SEATTLE – To pump, or not to pump? Recent poll results from Seattle-based PEMCO Insurance found that nearly two-thirds of drivers in Oregon and Washington prefer their state’s full- and self-service gas-pumping laws, which dictate who’s allowed to pump fuel at gas stations.
In Oregon, where it’s illegal to pump your own gas, nearly two out of three drivers (63 percent) support the state’s ban on self-service gas stations.
In Washington, where drivers can choose between both full- and self-service stations, just one-third of that state’s drivers favor the notion of mandated full-service gas, with 60 percent opposing laws that prevent them from pumping their own gas.
“It seems that drivers in both states prefer what they’re most familiar with,” said PEMCO spokesperson Jon Osterberg. “In casual conversations, I’ve heard many Washington residents voice frustration at Oregon’s mandatory full-service law, and we suspected Oregonians might share that sentiment. But our poll shows that’s not the case.”
Oregon is one of two states in the U.S. that ban self-service gas stations, with New Jersey requiring a similar full-service experience. In general, the laws require that all gas stations train attendants to pump gas for customers and prohibit drivers from pumping their own.
“The Oregon legislature says that full-service gas stations are especially necessary because of Oregon’s high rainfall, which increases the risk of people slipping on wet pavement and falling on spilled gasoline,” said Osterberg.
The Oregon State Legislature passed the self-service ban in 1951 (although self-service gas didn’t become popular nationwide until the early 1970s) on the basis that self-service gas stations are less safe, increasing the risk of accidental fires. The Oregon Revised Statutes also defend today’s law on economic grounds, citing that “self-service dispensing at retail locations contributes to unemployment, particularly among young people.”
According to the PEMCO poll, Washington residents are unconvinced of the economic benefits of gas-pumping laws. The poll presented drivers with a proposed scenario suggesting that a shift from Washington’s self-service model to the full-service law would result in an increased cost of about five cents per gallon and create new jobs for Washington residents. Despite the prospect of new jobs, nearly two-thirds of Washington drivers said they would oppose costlier gasoline.
Oregon drivers, however, are more motivated by economic factors – about half (49 percent) said they would consider favoring a change in the self-service ban if it meant saving as little as five cents per gallon.
The poll also looked at who, among drivers, is most likely to support full-service gas requirements. In Oregon, about seven out of 10 women support full-service gas stations, while only about half of men feel the same way. In Washington, both males and females generally oppose full-service stations.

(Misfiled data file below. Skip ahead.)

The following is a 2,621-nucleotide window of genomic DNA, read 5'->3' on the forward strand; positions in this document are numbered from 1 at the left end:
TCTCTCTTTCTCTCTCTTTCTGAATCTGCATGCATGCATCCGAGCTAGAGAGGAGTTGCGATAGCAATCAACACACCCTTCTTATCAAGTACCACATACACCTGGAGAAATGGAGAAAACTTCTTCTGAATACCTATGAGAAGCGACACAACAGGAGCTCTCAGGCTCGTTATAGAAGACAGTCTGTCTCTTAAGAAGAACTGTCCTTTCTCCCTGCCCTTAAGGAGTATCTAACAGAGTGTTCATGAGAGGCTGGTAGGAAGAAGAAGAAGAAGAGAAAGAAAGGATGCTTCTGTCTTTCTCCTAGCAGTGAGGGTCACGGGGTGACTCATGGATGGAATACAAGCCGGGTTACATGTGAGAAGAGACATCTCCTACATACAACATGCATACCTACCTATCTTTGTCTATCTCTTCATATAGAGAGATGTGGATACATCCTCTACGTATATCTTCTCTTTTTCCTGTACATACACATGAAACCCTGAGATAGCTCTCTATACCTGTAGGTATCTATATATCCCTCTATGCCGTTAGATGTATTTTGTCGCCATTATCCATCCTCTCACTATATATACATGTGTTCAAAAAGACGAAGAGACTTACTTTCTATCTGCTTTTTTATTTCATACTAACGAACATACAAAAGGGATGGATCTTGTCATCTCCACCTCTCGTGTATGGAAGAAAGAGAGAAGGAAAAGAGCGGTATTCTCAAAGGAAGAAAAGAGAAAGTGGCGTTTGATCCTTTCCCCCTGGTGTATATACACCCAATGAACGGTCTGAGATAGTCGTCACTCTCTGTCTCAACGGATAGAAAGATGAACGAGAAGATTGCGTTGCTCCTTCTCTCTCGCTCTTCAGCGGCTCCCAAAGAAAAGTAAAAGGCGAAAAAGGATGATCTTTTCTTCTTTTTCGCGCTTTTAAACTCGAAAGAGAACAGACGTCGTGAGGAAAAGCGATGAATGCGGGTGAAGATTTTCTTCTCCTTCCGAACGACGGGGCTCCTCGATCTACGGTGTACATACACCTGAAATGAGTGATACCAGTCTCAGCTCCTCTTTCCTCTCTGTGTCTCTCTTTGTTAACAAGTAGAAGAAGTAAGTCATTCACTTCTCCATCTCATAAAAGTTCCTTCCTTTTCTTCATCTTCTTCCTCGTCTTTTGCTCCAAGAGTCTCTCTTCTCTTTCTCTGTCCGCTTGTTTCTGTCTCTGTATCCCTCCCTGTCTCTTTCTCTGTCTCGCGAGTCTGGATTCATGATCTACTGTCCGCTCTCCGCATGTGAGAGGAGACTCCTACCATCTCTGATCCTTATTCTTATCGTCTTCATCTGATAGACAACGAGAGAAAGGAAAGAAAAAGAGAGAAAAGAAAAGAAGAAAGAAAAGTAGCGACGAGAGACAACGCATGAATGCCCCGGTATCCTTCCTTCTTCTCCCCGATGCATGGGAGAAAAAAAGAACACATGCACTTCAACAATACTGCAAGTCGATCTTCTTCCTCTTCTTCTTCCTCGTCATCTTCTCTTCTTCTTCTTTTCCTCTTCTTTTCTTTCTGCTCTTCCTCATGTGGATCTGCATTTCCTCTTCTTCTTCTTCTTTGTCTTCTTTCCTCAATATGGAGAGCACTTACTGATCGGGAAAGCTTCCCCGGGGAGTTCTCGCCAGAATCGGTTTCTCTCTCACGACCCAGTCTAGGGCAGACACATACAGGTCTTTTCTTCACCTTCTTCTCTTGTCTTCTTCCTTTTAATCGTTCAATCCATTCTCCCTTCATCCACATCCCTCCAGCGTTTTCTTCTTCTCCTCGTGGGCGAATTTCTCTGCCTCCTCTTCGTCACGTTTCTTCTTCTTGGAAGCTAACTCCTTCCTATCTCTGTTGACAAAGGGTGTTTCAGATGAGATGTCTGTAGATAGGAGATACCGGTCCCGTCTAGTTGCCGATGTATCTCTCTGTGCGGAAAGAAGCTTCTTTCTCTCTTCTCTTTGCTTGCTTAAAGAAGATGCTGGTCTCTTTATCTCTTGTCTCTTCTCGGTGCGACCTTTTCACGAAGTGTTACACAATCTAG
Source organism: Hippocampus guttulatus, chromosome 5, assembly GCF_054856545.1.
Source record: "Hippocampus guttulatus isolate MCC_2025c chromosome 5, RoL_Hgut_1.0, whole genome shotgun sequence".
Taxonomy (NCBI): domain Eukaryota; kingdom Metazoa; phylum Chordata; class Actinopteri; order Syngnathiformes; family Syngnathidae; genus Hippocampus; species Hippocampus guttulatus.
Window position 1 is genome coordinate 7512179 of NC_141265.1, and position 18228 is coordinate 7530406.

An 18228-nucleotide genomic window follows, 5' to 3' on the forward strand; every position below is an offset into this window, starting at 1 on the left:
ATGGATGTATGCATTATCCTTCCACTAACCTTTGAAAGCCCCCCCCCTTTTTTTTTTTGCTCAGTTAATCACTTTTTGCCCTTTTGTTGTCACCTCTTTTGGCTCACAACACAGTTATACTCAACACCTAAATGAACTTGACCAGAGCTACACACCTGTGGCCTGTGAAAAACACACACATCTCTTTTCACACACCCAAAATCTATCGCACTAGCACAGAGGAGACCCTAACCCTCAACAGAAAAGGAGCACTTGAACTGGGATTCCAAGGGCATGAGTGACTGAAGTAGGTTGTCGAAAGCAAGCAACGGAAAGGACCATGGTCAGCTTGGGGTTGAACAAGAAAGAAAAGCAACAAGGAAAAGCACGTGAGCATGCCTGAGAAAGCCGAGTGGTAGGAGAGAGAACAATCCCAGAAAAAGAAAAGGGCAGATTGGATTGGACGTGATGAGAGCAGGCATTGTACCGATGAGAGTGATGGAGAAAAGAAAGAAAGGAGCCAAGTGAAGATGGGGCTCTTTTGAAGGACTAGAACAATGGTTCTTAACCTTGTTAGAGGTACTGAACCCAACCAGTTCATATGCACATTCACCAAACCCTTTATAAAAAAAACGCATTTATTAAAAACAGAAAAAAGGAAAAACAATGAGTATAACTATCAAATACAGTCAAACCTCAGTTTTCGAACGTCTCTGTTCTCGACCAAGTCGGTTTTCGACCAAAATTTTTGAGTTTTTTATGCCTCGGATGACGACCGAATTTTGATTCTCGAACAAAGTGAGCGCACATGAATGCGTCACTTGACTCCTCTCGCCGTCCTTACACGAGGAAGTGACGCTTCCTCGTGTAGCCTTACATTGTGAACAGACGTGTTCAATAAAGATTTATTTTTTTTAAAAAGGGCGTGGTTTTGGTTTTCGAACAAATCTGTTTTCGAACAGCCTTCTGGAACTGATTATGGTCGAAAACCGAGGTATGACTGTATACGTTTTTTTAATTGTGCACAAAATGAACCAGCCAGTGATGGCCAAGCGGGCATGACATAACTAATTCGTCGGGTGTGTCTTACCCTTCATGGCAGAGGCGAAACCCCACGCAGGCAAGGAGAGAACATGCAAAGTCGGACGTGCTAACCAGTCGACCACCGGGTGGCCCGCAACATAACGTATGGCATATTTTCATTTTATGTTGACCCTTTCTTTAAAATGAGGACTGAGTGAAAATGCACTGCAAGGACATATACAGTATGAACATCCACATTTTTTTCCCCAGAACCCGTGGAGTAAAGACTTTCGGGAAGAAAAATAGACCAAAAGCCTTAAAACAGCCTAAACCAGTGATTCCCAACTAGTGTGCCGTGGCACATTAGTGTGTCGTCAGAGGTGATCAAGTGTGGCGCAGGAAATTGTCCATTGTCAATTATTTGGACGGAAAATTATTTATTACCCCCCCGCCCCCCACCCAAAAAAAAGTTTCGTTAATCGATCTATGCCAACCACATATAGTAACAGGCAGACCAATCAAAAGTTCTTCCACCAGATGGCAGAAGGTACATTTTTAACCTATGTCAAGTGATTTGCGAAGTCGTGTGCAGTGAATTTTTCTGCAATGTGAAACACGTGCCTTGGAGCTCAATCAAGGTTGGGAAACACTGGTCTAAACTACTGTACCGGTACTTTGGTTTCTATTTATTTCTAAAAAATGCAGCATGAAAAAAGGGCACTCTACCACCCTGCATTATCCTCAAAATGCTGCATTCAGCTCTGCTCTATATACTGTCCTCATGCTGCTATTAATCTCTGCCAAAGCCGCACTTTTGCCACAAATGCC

In Washington, those with incomes above $50,000 are much more likely to oppose changing the law than are those with incomes below $50,000.
Regardless of who pumps your gas, the American Petroleum Institute offers consumer refueling safety guidelines to prevent fires and accidents:
- Turn off your vehicle engine. Put your vehicle in park and/or set the emergency brake. Disable or turn off any auxiliary sources of ignition such as a camper or trailer heater, cooking units, or pilot lights.
- Do not smoke or light matches or lighters while refueling at the pump or when using gasoline anywhere else.
- Some gasoline-hose nozzles have a latch to allow a continuous flow of gas. Use only that latch to prop open the nozzle handle. Never jam the nozzle handle open with any other object.
- Do not re-enter your vehicle during refueling. If you can’t avoid re-entering your vehicle, discharge any static buildup BEFORE reaching for the nozzle by touching something metal -- such as the vehicle door -- with your bare hand, away from the nozzle.
- In the unlikely event a static-caused fire occurs when refueling, leave the nozzle in the fill pipe and back away from the vehicle. Notify the station attendant immediately.
To learn more about the PEMCO Insurance Northwest Poll and to view a summary of the results, visit www.pemco.com/poll
, where the public is invited to take an informal version of the poll and see how their own responses compare with those collected by FBK Research of Seattle in November 2011.
About the PEMCO Insurance Northwest Poll
PEMCO Insurance commissioned this independent survey that asked Washington and Oregon drivers several questions about driving habits and attitudes toward current Northwest issues. The sample size, 600 respondents in Washington and 402 respondents in the Portland, Ore. metro area, yields an accuracy of +/- 4.1 percent and +/- 5.0 percent respectively at the 95 percent confidence level. In other words, if this study were conducted 100 times, in 95 instances the data will not vary by more than the associated error range.
About PEMCO InsurancePEMCO Insurance, established in 1949, is a Seattle-based provider of auto, home, boat, and umbrella insurance to Northwest residents. PEMCO Insurance is sold by community agents throughout the region and through PEMCO offices. For more information, visit www.pemco.com.